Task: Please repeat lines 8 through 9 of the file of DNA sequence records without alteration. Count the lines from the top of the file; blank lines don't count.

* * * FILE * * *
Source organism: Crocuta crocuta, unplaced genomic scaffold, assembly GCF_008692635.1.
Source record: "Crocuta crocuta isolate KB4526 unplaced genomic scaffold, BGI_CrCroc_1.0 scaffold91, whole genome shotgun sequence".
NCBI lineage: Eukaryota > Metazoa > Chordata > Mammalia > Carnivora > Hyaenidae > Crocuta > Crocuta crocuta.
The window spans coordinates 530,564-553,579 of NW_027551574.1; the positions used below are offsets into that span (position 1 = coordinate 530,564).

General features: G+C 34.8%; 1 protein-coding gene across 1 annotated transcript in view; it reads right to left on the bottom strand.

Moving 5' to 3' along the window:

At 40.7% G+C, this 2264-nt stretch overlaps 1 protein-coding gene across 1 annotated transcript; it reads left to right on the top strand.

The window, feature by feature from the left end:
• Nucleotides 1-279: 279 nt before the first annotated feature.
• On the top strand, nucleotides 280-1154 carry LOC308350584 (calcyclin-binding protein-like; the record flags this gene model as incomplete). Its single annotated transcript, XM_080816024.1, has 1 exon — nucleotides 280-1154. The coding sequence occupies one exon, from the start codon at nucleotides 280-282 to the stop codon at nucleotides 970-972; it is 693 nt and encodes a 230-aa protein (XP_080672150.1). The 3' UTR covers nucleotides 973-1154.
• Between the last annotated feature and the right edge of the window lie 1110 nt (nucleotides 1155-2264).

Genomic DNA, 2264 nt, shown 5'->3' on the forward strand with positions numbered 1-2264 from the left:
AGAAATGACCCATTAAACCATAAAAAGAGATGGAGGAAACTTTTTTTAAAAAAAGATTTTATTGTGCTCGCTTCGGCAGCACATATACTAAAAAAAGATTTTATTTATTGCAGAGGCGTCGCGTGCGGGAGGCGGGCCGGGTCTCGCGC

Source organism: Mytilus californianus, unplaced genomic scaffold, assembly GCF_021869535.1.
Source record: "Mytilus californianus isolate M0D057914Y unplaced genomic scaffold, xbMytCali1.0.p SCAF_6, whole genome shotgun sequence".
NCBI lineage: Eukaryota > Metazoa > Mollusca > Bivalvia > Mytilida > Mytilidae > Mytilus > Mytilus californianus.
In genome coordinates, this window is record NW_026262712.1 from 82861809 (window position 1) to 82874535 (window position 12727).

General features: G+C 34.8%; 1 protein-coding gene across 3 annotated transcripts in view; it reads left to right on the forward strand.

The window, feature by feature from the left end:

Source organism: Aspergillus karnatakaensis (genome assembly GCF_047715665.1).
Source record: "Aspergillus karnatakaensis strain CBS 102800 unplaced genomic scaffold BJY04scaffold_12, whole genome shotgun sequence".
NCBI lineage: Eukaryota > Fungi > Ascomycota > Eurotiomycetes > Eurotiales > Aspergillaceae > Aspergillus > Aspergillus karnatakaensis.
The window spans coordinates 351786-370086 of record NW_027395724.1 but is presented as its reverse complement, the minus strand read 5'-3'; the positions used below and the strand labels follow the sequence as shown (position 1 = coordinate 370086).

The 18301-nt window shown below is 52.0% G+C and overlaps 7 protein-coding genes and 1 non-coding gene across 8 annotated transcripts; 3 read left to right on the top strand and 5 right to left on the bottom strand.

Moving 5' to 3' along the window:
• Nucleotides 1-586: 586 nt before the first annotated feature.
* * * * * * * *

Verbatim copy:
The window, feature by feature from the left end:
• Nucleotides 1-279: 279 nt before the first annotated feature.